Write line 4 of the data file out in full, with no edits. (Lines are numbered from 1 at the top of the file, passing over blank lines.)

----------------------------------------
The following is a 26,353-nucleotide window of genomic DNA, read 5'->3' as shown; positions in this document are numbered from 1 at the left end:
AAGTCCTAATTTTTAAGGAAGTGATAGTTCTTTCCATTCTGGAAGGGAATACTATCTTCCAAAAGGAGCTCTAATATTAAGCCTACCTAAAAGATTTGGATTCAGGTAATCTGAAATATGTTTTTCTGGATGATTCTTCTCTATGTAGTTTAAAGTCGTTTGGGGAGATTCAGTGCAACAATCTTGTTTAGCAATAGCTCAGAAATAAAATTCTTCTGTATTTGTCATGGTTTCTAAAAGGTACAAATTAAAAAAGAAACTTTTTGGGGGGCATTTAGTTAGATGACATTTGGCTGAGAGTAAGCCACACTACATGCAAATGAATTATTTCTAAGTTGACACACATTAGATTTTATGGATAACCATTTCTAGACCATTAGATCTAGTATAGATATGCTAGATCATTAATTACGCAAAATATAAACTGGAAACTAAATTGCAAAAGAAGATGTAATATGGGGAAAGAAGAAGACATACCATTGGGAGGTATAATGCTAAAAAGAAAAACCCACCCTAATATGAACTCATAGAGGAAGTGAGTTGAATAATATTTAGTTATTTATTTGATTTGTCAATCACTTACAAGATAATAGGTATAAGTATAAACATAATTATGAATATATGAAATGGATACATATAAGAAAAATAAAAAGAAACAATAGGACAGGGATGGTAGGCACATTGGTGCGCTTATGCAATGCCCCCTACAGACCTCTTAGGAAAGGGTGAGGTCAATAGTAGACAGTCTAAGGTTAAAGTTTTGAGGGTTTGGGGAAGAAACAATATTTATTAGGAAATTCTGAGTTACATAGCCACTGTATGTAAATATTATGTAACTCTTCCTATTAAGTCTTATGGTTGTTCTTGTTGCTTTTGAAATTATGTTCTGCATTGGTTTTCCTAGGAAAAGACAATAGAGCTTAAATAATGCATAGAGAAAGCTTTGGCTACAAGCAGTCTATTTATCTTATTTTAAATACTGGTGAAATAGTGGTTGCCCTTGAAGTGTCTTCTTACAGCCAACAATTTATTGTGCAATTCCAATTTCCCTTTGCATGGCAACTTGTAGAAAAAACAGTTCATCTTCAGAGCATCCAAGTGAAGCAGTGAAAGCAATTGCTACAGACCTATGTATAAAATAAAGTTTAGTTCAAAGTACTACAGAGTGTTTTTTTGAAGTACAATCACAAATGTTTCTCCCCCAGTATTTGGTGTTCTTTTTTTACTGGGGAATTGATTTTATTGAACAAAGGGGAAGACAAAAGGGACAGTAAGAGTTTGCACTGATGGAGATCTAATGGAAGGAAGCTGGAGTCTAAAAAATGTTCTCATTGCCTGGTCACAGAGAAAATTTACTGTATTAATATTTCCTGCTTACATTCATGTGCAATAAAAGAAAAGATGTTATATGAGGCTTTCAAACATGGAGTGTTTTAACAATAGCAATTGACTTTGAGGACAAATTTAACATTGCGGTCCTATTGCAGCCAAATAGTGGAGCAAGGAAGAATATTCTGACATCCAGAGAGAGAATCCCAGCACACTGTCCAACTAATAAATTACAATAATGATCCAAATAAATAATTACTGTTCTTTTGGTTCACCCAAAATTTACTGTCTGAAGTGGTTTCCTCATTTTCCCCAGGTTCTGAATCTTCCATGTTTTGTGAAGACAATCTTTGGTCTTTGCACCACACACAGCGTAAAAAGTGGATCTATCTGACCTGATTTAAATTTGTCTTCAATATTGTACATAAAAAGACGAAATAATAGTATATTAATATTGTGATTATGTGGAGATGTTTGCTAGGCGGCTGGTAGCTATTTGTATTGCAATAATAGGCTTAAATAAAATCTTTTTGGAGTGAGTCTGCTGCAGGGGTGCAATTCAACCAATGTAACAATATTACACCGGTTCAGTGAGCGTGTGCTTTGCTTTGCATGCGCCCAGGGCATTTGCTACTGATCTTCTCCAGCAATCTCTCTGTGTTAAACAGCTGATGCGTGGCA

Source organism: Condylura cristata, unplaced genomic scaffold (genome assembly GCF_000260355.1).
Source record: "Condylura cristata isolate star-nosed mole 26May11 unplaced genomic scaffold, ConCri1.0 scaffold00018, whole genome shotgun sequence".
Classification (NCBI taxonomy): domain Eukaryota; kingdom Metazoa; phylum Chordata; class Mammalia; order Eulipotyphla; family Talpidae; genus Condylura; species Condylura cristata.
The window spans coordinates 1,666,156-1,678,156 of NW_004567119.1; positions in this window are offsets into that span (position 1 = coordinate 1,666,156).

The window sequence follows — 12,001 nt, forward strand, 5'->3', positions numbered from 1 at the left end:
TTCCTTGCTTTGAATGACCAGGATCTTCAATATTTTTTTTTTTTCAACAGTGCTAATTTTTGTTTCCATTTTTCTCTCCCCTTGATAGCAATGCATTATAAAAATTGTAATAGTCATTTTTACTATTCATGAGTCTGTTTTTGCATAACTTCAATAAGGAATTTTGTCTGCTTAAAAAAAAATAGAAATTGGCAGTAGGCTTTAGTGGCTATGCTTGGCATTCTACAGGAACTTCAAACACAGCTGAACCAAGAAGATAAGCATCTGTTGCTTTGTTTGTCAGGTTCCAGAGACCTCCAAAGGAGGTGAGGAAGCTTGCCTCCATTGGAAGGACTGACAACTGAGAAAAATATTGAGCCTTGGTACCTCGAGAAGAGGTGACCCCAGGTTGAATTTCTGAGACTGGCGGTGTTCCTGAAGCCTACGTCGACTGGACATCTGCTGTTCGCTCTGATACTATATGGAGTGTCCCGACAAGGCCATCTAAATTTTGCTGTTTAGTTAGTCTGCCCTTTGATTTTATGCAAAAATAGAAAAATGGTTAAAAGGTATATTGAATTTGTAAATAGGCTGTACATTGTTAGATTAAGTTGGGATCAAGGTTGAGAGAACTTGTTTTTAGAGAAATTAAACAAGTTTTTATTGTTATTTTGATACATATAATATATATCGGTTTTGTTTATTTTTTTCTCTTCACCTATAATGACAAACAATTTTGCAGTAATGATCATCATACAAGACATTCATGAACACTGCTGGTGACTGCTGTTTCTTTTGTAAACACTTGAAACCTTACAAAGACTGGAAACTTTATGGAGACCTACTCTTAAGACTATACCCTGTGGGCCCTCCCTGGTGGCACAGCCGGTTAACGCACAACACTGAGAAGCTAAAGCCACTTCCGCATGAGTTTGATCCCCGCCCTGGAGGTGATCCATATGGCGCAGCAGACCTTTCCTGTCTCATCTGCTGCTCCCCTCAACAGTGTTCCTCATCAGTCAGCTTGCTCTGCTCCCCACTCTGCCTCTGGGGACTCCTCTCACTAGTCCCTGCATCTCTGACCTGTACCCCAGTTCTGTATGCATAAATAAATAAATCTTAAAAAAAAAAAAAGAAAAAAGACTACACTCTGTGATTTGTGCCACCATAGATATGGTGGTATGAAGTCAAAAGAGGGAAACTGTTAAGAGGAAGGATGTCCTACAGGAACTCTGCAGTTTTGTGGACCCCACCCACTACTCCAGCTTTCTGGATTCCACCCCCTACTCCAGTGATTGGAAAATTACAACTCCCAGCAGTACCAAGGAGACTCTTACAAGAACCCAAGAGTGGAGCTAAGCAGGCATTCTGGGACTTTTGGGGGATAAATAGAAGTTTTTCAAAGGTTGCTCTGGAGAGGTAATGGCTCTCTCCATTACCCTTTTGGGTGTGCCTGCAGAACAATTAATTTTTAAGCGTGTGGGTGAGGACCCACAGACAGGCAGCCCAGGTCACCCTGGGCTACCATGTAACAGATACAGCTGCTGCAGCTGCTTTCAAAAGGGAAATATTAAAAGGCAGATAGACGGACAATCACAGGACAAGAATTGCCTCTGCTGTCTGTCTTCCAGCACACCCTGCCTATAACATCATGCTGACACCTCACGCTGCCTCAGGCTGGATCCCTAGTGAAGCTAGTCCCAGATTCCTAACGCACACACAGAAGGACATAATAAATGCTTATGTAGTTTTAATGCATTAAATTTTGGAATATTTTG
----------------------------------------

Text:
Source record: "Condylura cristata isolate star-nosed mole 26May11 unplaced genomic scaffold, ConCri1.0 scaffold00018, whole genome shotgun sequence".